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Louisiana State Fire Marshal On Aftermath Of Hurricane Laura

AILSA CHANG, HOST:

Hurricane Laura made landfall in Louisiana last night as a Category 4 storm bringing catastrophic winds, flash flooding and a huge storm surge. Though the storm has weakened since then, damage to the southern part of the state is extensive, and the danger is not yet over. Joining us now is Louisiana State Fire Marshal Butch Browning. Welcome.

BUTCH BROWNING: Thank you for having me.

CHANG: So just tell me what you're learning so far about Laura's impact on Louisiana.

BROWNING: So Laura's impact thus far - and we're in the very early stages. We're still doing preliminary search and rescue. But in the early stages, we found significant damage from southwest Louisiana, Lake Charles North and damages into Shreveport, La., which is far north in Louisiana. So, you know, we're working really hard right now with our local OEP directors, police chiefs, fire chiefs and first responders to integrate state resources to complete search and rescue. Right now, we have not had any significant search and rescue incidences. However, building damage is catastrophic in a lot of areas. We're noticing a lot of debris, a lot of road blockage, a massive power outage. One of the things is that it does appear that a lot of people did evacuate as they were asked to as part of the planning and response programs.

CHANG: Well, I understand near Lake Charles, Interstate 10 is closed because of a chemical fire in the area. Residents have been told - the ones who are still not evacuated are told to stay inside. What do you know about what happened there?

BROWNING: We don't know the cause of this fire. It's still active right now. However, what we have done - the governor has ordered to shelter in place, which means people who live in that proximity are asked to stay inside their homes and not go out. This burning chemical is emitting a chlorine off-gas. And, of course, we know what chlorine gas is. It's an inhalation hazard. So the plan has been - we've brought in a private contractor, US Fire Pump, who is going to work to extinguish that fire.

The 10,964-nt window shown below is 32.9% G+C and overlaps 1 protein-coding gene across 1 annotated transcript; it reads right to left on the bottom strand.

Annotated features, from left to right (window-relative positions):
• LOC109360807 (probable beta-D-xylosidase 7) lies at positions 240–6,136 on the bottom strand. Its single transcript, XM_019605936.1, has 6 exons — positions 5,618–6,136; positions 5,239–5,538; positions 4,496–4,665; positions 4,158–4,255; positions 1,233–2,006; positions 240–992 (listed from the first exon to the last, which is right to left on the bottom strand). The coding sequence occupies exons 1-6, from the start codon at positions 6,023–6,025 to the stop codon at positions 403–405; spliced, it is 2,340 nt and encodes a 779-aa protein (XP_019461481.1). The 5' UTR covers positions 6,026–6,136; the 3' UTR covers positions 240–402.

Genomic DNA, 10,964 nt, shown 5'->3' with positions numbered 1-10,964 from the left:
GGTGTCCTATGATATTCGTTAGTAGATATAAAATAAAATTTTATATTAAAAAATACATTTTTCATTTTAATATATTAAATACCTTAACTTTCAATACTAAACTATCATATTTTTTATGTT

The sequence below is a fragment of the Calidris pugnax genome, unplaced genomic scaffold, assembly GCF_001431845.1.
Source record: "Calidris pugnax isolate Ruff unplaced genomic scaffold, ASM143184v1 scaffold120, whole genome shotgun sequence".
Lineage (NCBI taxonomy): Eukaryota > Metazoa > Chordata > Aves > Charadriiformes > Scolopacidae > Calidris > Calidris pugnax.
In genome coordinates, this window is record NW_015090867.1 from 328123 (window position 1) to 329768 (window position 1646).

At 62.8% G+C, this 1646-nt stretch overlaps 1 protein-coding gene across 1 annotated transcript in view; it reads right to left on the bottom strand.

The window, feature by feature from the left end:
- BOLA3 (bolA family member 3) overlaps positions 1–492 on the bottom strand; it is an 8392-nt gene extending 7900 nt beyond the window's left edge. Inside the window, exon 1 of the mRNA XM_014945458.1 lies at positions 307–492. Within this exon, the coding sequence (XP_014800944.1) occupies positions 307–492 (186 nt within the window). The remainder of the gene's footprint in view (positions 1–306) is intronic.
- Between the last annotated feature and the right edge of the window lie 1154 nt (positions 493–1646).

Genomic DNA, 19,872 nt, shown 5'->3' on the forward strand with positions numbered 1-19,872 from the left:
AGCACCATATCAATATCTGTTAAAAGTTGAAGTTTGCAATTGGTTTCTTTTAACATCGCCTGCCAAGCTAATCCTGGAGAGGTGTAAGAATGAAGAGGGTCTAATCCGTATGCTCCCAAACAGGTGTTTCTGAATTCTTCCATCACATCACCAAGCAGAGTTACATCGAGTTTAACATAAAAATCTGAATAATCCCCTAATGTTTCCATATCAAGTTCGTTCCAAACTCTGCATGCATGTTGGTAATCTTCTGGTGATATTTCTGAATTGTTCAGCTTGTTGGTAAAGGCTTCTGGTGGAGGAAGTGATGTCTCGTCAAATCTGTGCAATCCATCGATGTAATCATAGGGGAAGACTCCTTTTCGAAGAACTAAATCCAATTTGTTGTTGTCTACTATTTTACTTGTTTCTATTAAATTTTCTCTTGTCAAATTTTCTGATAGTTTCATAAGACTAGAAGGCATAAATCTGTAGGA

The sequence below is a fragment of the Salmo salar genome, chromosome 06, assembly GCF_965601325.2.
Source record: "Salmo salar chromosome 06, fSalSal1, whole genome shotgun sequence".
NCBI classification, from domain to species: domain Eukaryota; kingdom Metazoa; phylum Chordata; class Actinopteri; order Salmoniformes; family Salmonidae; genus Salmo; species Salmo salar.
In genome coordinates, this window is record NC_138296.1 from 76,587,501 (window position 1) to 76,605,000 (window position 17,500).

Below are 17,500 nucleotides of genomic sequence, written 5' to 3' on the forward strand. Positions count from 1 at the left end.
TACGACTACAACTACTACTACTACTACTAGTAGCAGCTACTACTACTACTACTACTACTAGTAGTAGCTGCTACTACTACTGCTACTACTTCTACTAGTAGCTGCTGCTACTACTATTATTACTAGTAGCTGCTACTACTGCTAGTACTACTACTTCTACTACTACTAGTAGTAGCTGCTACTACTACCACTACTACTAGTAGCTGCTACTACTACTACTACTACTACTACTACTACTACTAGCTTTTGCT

CHANG: All right. So you mentioned that there are extensive power outages at this point. There is a secondary search and rescue effort ongoing. What are the most critical needs at this point in time?

BROWNING: From our periscope as the state fire marshal, we're now looking at the overwhelming emergency calls that our fire service is responding to, the Lake Charles, those area departments, the Sulphur area, up into the northern parishes. They're running a bunch of emergency calls, and it's inhibited by roads being blocked, you know, things being impassable. So, you know, one of the things that we're doing is working to make sure they have enough backfill within their department to have firefighting resources there. Another big challenge is the city of Lake Charles, as well as the city of Sulphur, whose water systems are not working right now. So to complicate hospitals and critical infrastructure that doesn't have water when there is a fire, that creates a problem.

CHANG: Absolutely.

BROWNING: So through the mutual aid agreements, they're bringing in outside departments. You have fire trucks that carry large amounts of water, water tankers and they're being deployed to assist when we have fires. So, you know, it's just a lot of things that you normally, you know, have that's just not there. Now, look, we've learned this through many other disasters and many other storms and we predict for this. But it certainly doesn't make it easy when you don't have those protection equipment and protection like fire watering (ph).

CHANG: So as you say, I mean, this is a state that is no stranger to catastrophic storms. It's hard to think about hurricanes in Louisiana without thinking about Katrina. It has been 15 years since Katrina. How does Laura compare?

BROWNING: Well, I mean, I will tell you, in my 35 years of doing this job, I was a fire chief during Hurricane Katrina, and it was certainly the most devastating from the standpoint of loss of life. But I'll tell you, we've learned a lot since Hurricane Katrina and the state of Louisiana with its local governments and with its federal governments, we work much better together. We plan better together. We have better contingencies. We have better equipment. So we manage incidences much better. So today, we had a great response, but what I'll tell you is is that I believe that this storm might reach to some of the same level of damages that Hurricane Katrina did in dollars but with a whole lot less loss of life. But I believe it's because we planned better. We're better organized. Certainly in the fire service, we learned that we needed to be connected from our local fire departments to the state government to the federal government.

CHANG: Louisiana State Fire Marshal Butch Browning, thank you very much for joining us today. And best of luck to you.

BROWNING: OK. Thank you. Transcript provided by NPR, Copyright NPR.